The Gift


Our short story of the week is a loneliness story by Nanditha Ram.

Nanditha Ram is an India-born and raised, New Zealand-based writer of short fiction. She has a background in English Literature and Journalism. She also writes regularly on yoga and wellness. Her blog of six years on the same subject has now become a book manuscript (The Story Behind the Pose: Transforming Consciousness Through Yoga and Narrative). She started writing short stories in 2014. Her first short story The Tree-wife went on to win a prize at the NZSA Asian Short Story Competition. Since then she has written a collection of short stories titled Freedom, at a Price and a novella, The Bodhisattva’s Tusks.

In The Gift, Nanditha takes us into the house of an isolated woman, and explores the consequences of a romantic obsessions.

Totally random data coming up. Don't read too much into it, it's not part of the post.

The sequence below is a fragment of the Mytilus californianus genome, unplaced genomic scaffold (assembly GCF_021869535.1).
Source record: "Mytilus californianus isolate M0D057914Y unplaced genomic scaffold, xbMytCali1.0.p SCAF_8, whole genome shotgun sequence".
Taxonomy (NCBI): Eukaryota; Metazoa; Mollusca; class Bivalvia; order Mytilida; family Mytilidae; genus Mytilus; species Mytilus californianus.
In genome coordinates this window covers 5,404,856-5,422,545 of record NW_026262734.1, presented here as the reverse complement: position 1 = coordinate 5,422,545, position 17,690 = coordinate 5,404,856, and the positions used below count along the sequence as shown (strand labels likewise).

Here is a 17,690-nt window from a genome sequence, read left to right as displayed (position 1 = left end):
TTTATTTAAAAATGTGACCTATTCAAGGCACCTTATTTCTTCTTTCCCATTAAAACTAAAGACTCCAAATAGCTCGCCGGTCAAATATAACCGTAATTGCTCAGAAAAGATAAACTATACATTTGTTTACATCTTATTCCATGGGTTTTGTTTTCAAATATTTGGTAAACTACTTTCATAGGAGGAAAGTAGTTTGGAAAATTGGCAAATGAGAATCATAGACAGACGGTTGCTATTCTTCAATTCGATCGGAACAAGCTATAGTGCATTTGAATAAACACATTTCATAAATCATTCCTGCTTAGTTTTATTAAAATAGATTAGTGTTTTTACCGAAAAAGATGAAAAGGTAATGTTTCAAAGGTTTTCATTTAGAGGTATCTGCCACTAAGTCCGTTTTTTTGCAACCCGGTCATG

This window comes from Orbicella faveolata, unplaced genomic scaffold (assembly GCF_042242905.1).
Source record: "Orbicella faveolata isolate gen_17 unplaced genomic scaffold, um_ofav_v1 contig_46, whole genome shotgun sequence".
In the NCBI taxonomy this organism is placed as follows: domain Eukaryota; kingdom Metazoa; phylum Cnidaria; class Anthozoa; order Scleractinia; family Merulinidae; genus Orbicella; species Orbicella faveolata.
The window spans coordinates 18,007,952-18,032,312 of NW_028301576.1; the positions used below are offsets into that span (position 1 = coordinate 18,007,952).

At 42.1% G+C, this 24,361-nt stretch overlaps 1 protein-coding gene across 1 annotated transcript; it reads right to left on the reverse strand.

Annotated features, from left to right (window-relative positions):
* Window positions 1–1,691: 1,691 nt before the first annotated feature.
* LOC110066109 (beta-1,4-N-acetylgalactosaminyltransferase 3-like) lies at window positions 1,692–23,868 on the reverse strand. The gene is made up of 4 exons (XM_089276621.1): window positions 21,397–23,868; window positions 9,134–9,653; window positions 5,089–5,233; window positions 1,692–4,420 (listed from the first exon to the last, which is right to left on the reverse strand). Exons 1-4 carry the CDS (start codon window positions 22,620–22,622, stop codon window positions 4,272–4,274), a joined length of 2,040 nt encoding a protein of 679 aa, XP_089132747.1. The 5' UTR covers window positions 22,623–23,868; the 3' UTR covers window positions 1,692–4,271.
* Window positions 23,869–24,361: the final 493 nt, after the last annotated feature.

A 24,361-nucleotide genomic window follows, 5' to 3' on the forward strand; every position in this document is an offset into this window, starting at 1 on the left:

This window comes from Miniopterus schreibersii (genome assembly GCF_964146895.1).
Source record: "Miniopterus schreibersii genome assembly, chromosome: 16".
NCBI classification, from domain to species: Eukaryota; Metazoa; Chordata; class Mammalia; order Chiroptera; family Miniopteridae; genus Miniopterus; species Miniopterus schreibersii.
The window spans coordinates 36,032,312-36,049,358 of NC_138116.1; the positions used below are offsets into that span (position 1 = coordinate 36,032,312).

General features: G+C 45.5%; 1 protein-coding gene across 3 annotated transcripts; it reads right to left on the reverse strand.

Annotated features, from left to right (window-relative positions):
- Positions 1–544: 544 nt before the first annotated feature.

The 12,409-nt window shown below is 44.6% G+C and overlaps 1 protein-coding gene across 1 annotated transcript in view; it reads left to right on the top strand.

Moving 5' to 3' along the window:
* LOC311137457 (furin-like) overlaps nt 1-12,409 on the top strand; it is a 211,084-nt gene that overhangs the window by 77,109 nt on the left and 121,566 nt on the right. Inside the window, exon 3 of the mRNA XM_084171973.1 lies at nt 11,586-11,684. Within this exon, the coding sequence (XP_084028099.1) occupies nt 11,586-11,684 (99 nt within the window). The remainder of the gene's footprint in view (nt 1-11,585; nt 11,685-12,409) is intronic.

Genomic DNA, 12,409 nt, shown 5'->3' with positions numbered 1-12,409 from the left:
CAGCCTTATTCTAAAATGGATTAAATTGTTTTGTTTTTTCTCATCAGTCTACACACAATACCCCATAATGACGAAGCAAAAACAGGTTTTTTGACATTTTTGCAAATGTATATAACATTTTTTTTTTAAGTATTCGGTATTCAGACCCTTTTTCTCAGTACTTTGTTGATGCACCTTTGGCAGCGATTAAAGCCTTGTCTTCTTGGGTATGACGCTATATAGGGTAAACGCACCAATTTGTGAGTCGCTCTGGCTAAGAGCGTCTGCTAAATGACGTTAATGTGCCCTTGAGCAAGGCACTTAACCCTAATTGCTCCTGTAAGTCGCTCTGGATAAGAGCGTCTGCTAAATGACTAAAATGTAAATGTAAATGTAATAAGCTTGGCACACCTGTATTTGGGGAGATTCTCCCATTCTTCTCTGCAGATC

‘The daffodils in the garden are in full bloom. Nafisa is looking at them through her window with that wistful look, as though a longing has filled her heart. In the opposite house Solomon is working the ground, tilling the dirt, preparing the beds for the growing season. His ginger cat, a rusty old girl named Gulmohar, is sitting next to the would-be lettuce bed, licking herself clean. Solomon has an unkempt beard and a mop of red hair that has been dyed blonde in the centre. He whistles a tune to keep himself amused while working. His pale brown singlet would have previously been a roaring rust but the sun has worn it down. Solomon himself is a bit like that – a once vigorous husky now reduced by life to measly proportions by comparison, whistling muted melodies. Altogether he looks shabby, yet this is what appeals most because he seems to be substantiating a rebellious standpoint through his careless lack of inclination to be neat. This presumed rebelliousness of his is very attractive.

Nafisa watches with interest. She wonders what tragedies in life have made him the man he is today. She has grown accustomed to assessing evolution as a human being solely on the basis of tragedies. And she has had her fair share of them.’ Read more…